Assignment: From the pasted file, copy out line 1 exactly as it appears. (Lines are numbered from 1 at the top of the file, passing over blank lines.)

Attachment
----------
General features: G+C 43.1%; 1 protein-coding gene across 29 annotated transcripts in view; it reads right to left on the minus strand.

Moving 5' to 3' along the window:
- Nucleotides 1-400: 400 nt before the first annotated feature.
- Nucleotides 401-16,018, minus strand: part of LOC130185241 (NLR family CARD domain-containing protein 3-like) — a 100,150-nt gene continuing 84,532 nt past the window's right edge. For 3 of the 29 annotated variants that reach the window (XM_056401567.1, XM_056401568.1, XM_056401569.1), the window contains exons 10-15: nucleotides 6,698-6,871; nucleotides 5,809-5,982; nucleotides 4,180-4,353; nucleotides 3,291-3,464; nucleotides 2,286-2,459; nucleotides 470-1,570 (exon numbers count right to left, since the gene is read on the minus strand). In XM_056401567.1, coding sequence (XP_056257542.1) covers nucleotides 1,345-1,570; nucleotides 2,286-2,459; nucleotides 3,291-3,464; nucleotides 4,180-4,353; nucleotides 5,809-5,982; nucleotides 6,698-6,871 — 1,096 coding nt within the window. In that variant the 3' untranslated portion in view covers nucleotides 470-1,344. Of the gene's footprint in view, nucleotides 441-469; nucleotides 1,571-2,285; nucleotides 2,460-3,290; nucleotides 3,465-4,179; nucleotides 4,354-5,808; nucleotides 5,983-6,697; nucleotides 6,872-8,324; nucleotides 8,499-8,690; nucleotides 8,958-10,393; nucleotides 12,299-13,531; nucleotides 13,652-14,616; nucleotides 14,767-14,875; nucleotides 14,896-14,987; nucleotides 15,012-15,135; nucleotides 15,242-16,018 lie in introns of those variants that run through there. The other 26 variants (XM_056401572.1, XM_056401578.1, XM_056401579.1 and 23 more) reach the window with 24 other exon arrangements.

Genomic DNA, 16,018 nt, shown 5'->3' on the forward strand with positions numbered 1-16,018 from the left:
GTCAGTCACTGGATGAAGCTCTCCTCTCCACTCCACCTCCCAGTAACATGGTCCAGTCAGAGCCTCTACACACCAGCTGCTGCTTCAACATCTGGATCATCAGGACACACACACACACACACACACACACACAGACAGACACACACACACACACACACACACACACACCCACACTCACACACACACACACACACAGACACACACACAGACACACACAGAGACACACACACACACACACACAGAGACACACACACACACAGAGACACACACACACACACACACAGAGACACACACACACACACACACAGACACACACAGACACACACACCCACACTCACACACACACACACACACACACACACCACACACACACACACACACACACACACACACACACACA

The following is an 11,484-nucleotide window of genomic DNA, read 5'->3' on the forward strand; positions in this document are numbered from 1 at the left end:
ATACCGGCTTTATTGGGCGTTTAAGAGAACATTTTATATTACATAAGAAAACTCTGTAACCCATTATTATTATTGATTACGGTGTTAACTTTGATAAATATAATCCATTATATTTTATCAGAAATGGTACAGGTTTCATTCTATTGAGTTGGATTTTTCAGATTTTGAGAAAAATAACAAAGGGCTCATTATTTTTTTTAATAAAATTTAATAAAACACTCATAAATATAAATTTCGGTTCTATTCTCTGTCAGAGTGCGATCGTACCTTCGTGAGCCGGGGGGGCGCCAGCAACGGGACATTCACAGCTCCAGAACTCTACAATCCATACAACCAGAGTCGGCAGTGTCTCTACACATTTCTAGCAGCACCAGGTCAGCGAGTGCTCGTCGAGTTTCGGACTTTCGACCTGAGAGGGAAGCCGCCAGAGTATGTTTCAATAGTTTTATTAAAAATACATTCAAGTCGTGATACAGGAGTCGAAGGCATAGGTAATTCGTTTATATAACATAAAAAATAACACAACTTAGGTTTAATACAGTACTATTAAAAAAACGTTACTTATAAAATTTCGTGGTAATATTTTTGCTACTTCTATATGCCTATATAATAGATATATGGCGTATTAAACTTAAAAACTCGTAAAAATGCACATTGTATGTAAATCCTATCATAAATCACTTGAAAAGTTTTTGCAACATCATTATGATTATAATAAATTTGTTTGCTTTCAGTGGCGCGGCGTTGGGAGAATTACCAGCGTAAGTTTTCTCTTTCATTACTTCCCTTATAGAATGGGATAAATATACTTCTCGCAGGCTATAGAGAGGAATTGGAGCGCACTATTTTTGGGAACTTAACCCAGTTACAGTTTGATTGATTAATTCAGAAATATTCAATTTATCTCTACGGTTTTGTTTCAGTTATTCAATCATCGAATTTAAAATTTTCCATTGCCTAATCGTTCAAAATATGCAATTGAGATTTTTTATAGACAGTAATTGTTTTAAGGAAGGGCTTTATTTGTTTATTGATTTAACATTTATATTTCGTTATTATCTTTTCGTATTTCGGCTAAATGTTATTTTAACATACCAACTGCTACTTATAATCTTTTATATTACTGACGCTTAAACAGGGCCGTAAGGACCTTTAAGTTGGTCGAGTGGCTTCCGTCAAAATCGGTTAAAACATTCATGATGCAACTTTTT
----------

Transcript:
General features: G+C 43.1%; 1 protein-coding gene across 29 annotated transcripts in view; it reads right to left on the minus strand.